It is awkward to write/read/maintain
When you have a long line of string buliding code (even if you spread it across multiple lines), it can be difficult to get the right amount of quotes etc, and when you come back to it later it can be hard to make modifications correctly.
It is easy to forget to format/delimit values as apt for their Data Type
Values in SQL statements need to be formatted and/or delimited in a certain way, otherwise they will cause errors or bugs - particularly when it comes to Date values (the errors/bugs may not appear on your computer, but then do on others).
There is an explanation of how values should be formatted/delimited in the article How do I use values (numbers, strings, dates) in SQL statements?
, however it can be easy to overlook this somewhere in a long SQL statement.
Your code is much more specific to the database system you are currently using
(eg: Access or SQL Server)
Unfortunately each database system has its own variation of the SQL language, and there are several differences between them. The most common difference is the way that values should be formatted/delimited, which you now have in a long line of code embedded with the rest of the statement.
If you want to change to a different database system, the chances are that you will need to re-write (or drastically modify) a reasonable large/complex section of code for each SQL statement.
You are likely to get errors due to special characters
A common question we see is how to deal with the ' character in string values (eg: a surname of O'Brien
), as the database system assumes that ' marks the end of the value, and therefore thinks the rest (in this case Brien
) is meant to be part of the SQL itself rather than a value - and as it isn't valid, you get an error.
There are well known ways to deal with that particular issue, however there are many other special characters too - and they vary by database system.
Are you aware of all
of the special characters (and character combinations) for the database system you are using, and have you dealt with all of them in the appropriate way? If you haven't, it is only a matter of time and/or luck until you have problems because of it.
You are prone to SQL Injection attacks
This is basically an extension of the previous item, but is done intentionally (by a user or program) to cause damage and/or breach security - with far more significant effects than getting errors/bugs.
Depending on the circumstances, the following are some of the possible outcomes of an injection attack:
- somebody can log into your program when they shouldn't being able to.
- all of the data in your database can be read.
- your data/tables/etc can be deleted or damaged.
- the security settings of the database can be changed so that nobody (not even you) can get to the data - or the opposite, so that everyone can get to it.
- if your application is web based, your entire site (not just the pages produced by your code) can be changed.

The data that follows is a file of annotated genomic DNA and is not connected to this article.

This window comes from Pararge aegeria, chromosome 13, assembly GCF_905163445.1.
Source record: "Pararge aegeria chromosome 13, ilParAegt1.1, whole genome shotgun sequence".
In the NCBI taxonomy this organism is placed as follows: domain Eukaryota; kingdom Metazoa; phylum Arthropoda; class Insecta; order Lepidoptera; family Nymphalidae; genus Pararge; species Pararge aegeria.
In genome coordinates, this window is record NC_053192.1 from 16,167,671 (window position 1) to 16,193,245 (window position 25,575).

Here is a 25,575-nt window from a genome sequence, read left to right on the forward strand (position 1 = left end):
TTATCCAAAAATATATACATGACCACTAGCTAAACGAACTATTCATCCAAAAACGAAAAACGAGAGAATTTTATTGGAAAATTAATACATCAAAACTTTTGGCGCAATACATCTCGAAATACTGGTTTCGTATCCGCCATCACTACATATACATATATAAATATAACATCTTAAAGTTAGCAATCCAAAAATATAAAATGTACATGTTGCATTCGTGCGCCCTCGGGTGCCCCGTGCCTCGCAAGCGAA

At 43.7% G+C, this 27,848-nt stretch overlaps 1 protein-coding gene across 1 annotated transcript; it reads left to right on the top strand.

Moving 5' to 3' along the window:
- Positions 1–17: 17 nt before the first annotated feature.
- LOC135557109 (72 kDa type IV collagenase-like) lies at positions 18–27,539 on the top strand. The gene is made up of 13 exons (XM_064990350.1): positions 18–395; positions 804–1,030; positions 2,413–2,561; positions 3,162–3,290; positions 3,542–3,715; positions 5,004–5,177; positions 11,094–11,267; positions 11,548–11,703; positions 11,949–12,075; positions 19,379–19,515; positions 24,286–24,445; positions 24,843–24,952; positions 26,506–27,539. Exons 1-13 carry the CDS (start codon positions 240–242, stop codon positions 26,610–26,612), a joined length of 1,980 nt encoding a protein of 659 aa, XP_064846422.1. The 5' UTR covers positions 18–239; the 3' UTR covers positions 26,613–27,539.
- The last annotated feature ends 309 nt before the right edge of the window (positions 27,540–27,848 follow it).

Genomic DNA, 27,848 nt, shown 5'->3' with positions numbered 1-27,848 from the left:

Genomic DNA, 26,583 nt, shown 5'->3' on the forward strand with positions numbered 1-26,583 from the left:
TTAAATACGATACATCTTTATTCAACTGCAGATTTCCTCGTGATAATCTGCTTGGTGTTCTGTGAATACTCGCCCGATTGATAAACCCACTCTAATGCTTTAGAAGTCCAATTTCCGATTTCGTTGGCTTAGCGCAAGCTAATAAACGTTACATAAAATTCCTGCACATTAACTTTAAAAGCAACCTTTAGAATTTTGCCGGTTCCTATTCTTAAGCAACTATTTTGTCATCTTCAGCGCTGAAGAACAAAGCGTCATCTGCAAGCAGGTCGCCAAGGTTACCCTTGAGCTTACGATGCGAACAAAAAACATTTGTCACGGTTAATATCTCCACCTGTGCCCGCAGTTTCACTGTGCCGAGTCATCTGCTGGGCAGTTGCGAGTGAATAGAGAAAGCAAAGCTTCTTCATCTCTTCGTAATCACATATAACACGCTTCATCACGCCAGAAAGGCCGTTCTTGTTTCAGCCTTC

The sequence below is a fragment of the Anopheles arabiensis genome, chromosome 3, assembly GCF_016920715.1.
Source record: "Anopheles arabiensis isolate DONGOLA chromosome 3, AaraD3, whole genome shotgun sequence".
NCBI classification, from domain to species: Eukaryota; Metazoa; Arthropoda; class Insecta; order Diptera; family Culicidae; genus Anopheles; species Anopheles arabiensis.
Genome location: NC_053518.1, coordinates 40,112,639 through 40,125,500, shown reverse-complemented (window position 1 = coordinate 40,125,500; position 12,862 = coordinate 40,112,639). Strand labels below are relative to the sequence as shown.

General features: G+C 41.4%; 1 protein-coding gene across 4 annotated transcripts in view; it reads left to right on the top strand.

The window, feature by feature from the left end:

- somebody can take control of the entire computer the database is on, and if apt even the entire network that the computer is in.
There are several ways to do an injection attack, and I will not go into them - as doing so would help people who have malicious intentions.
However, you can easily check if you are vulnerable.. first of all, if you enter a value (via whatever input methods you give the user) which contains a ' character (eg: O'Brien
), do you get an error? If so, you are prone to an attack.
If not, do you have code which specifically deals with the ' character? If so you are still prone to attack, unless you have dealt with every
other special character (and character combination) too. Which characters are special (and how you would need to deal with them) varies by database system, and even between different versions of the same database system. If you don't deal with all
of them in the apt ways, an attacker can find a way in.
If you want more information about SQL Injection, you can see some at Wikipedia
, but note that (like most sites) it intentionally avoids giving much detail.
When you use parameters, your SQL statement just contains placeholders instead of the values, so a statement which would be like this for string building:
strSQL = "SELECT * FROM table1 WHERE username = '" & txtUserName.txt & "' AND pass = '" & txtPass.txt & "'"
..becomes something like this when using parameters:
strSQL = "SELECT * FROM table1 WHERE username = ? AND pass = ?"
This is clearly easier to write/read, and it does much more too.
An important thing to notice is that the values and
delimiters have been removed. Any delimiting and formatting that is needed will be done automatically for you, using the right method for the database system you are connected to - so not only do you avoid that work, but the code will also be fine for other database systems and other versions of the same database system (you may need to change other parts of the SQL statement, but only if you would have needed to anyway).
All of the special characters are also dealt with automatically (again, using the right method for the database system you are connected to), so you don't have to think about the ' character etc, or worry about injection attacks.